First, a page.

UK drivers wearing SUNGLASSES to pay penalties up to £5K – HIGHWAY CODE

Drivers caught wearing sunglasses can be slapped with large fines of up to £5,000 according to the Highway Code.

Despite sunglasses helping to prevent the sun from blinding drivers, the Highway Code enforces that drivers should stop or slow down when affected by sunshine.

Experts warn that while many believe sunglasses heighten road safety, they may in fact be a risk due to the blinding glare by low light and reflections from puddles or oncoming traffic.

People caught wearing tinted lenses and visors that restrict visibility could be slapped with penalties ranging from points on their licence, unlimited fines and potentially disqualifications.

This warning has clearly concerned many Britons as UK Google search results for “What are polarised sunglasses?” has rocketed by 200 per cent.

Polarised sunglasses are designed to minimise glare from reflecting light.

Vision Direct optician, Nimmi Mistry advised that people should carefully consider the type of tint they choose in their sunglasses.

She said: “Choose brown or grey tints for your sunglasses, and this ensures that your perception of colour isn’t distorted while helping protect your eyes from potentially harmful UV rays and distracting glare.”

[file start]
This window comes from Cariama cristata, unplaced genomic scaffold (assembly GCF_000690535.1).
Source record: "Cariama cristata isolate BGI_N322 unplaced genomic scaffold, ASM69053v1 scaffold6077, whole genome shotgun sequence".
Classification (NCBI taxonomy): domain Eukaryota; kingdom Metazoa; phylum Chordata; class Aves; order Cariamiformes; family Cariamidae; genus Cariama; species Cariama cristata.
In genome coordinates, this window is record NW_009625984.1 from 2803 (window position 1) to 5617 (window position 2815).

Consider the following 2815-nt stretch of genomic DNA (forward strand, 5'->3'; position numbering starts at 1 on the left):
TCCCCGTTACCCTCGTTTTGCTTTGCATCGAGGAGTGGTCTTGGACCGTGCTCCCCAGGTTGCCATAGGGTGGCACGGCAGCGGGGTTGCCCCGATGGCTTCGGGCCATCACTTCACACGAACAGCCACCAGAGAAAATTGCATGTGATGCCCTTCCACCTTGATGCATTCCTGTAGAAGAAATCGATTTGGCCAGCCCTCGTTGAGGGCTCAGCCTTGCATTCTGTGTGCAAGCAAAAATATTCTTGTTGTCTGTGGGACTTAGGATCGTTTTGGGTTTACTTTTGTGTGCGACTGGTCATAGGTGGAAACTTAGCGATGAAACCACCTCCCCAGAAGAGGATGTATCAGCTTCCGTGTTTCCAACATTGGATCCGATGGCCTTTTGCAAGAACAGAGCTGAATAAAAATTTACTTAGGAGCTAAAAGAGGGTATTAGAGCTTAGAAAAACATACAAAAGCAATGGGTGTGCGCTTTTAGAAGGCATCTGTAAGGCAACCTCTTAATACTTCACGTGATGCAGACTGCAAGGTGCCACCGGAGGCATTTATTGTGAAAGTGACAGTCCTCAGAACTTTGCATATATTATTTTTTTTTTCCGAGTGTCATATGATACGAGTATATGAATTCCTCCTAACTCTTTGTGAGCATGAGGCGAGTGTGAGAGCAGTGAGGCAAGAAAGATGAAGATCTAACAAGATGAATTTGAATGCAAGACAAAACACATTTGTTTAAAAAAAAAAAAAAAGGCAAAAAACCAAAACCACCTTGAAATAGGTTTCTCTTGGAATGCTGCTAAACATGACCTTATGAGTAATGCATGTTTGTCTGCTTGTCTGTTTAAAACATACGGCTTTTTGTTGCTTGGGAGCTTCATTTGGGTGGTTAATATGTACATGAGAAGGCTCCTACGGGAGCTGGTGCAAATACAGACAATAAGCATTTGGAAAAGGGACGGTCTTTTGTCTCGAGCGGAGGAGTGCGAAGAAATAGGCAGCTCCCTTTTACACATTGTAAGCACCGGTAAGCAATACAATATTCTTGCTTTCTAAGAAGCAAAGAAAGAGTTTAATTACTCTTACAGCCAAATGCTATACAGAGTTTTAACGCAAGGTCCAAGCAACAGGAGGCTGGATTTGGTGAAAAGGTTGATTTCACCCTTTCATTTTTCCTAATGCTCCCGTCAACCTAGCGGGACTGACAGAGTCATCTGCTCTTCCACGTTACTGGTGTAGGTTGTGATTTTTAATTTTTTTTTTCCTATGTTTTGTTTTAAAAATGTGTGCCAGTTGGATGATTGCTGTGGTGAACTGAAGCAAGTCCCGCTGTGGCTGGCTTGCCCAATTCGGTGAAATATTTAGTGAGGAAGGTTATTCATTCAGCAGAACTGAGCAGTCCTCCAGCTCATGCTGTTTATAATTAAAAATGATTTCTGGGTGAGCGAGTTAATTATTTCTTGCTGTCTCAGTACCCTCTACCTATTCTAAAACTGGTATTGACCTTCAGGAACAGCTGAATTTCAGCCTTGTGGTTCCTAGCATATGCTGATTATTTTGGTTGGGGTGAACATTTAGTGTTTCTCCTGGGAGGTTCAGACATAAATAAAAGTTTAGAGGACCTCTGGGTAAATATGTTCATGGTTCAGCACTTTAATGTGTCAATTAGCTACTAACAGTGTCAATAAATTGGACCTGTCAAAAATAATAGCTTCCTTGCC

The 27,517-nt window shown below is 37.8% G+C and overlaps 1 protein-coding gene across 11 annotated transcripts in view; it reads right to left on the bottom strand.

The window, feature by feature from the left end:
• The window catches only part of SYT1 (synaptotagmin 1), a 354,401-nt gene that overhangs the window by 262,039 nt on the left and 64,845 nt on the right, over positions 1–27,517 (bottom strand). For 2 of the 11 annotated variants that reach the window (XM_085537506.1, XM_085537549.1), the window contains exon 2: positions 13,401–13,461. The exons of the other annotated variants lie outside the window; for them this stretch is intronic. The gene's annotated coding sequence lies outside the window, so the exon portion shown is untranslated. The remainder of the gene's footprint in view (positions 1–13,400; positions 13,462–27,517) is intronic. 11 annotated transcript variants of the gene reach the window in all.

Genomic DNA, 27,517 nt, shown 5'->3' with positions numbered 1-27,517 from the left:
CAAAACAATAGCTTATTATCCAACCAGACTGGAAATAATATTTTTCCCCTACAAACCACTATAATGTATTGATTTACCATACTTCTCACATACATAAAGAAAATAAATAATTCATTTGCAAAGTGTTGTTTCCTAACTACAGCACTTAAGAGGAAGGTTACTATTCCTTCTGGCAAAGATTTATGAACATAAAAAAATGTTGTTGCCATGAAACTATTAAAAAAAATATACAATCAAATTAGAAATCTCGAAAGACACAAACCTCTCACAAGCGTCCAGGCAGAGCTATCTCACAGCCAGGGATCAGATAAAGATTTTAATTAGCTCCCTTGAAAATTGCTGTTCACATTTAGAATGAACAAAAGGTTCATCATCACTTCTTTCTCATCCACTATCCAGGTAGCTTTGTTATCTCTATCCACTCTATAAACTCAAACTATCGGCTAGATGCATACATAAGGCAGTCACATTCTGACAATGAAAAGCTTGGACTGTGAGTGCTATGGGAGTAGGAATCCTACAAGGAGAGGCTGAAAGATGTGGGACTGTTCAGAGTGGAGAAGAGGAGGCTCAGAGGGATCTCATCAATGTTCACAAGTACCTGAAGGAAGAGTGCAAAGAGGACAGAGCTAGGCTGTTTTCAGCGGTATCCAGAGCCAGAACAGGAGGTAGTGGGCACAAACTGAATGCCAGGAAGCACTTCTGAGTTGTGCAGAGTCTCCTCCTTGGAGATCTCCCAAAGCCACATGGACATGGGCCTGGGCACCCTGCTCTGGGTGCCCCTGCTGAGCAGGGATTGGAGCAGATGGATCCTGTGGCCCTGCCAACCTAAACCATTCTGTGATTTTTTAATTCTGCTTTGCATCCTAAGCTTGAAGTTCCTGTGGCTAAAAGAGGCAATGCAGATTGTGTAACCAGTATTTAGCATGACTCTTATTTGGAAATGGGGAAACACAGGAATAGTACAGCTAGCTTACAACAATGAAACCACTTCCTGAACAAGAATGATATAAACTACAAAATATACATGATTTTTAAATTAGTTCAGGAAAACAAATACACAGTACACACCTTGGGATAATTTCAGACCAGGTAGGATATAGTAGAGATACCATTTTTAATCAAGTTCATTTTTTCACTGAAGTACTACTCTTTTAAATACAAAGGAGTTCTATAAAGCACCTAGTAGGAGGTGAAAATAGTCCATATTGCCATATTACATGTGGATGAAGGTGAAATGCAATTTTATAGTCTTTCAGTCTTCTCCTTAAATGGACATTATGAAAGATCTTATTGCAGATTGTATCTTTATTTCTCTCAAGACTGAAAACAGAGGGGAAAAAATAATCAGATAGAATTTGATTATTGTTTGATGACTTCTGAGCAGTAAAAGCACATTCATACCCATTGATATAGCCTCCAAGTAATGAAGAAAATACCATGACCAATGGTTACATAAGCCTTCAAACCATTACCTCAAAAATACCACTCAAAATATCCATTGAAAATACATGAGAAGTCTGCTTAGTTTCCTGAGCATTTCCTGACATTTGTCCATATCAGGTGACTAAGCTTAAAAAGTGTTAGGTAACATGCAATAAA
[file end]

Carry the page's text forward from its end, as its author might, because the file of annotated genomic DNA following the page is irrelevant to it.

According to Jas Thiara of Alsters Kelley solicitors in the UK, it is a legal requirement for sunglasses to be labelled with their filter category number.

Lenses come in categories 0-4, which refers to how dark or dense the lenses are.

She said it was “recommended to use filter category two for daytime driving but is not suitable for night driving”.

Specsavers describes category two lenses as “moderate lenses for protection against glare”.

The head of Your Red Car, Denton Brock, added: “Keeping up with the Highway code to avoid fines and penalties is essential.

“Always take extra caution when purchasing a new pair of sunglasses, and make sure any accessories in your vehicle are law-abiding.”

The AA advises to always keep a dedicated pair of driving sunglasses in your car.

They have listed some top tips for choosing safe lenses, such as ensuring they carry the CE mark, have hard anti scratch coating and a good quality anti reflection coating.

They warn sunglasses with deep side arms can block peripheral vision and should be avoided for driving.

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